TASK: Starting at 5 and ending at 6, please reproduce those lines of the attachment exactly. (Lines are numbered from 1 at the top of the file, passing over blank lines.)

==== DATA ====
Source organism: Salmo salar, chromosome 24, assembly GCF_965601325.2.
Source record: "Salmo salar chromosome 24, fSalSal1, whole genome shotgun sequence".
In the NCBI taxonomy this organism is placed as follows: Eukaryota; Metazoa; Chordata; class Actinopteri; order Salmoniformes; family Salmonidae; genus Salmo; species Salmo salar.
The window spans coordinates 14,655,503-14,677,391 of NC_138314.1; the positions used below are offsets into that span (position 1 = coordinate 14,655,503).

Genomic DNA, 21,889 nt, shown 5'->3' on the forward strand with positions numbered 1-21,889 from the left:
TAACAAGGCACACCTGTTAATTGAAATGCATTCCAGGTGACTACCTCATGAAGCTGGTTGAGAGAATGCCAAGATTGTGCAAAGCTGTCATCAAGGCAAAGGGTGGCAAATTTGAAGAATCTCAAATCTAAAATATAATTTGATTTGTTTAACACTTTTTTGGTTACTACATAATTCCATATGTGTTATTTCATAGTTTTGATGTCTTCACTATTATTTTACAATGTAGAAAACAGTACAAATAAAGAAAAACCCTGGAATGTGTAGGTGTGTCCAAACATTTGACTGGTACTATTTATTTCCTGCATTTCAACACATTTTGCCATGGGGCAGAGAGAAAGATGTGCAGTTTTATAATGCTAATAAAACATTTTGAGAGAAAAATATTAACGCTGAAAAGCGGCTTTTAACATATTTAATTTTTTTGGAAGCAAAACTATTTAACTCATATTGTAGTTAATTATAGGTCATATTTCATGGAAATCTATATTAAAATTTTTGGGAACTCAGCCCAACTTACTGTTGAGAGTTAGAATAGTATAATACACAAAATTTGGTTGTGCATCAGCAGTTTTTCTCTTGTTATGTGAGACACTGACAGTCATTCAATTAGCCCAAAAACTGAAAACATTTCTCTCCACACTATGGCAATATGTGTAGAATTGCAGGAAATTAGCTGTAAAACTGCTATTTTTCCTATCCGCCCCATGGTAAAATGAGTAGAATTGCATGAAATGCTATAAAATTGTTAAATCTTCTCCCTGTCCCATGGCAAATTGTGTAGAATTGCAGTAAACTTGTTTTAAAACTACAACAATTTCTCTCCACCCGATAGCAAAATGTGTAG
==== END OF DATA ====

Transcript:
Genomic DNA, 21,889 nt, shown 5'->3' on the forward strand with positions numbered 1-21,889 from the left:
TAACAAGGCACACCTGTTAATTGAAATGCATTCCAGGTGACTACCTCATGAAGCTGGTTGAGAGAATGCCAAGATTGTGCAAAGCTGTCATCAAGGCAAAGGGTGGCAAATTTGAAGAATCTCAAATCTAAAATATAATTTGATTTGTTTAACACTTTTTTGGTTACTACATAATTCCATATGTGTTATTTCATAGTTTTGATGTCTTCACTATTATTTTACAATGTAGAAAACAGTACAAATAAAGAAAAACCCTGGAATGTGTAGGTGTGTCCAAACATTTGACTGGTACTATTTATTTCCTGCATTTCAACACATTTTGCCATGGGGCAGAGAGAAAGATGTGCAGTTTTATAATGCTAATAAAACATTTTGAGAGAAAAATATTAACGCTGAAAAGCGGCTTTTAACATATTTAATTTTTTTGGAAGCAAAACTATTTAACTCATATTGTAGTTAATTATAGGTCATATTTCATGGAAATCTATATTAAAATTTTTGGGAACTCAGCCCAACTTACTGTTGAGAGTTAGAATAGTATAATACACAAAATTTGGTTGTGCATCAGCAGTTTTTCTCTTGTTATGTGAGACACTGACAGTCATTCAATTAGCCCAAAAACTGAAAACATTTCTCTCCACACTATGGCAATATGTGTAGAATTGCAGGAAATTAGCTGTAAAACTGCTATTTTTCCTATCCGCCCCATGGTAAAATGAGTAGAATTGCATGAAATGCTATAAAATTGTTAAATCTTCTCCCTGTCCCATGGCAAATTGTGTAGAATTGCAGTAAACTTGTTTTAAAACTACAACAATTTCTCTCCACCCGATAGCAAAATGTGTAG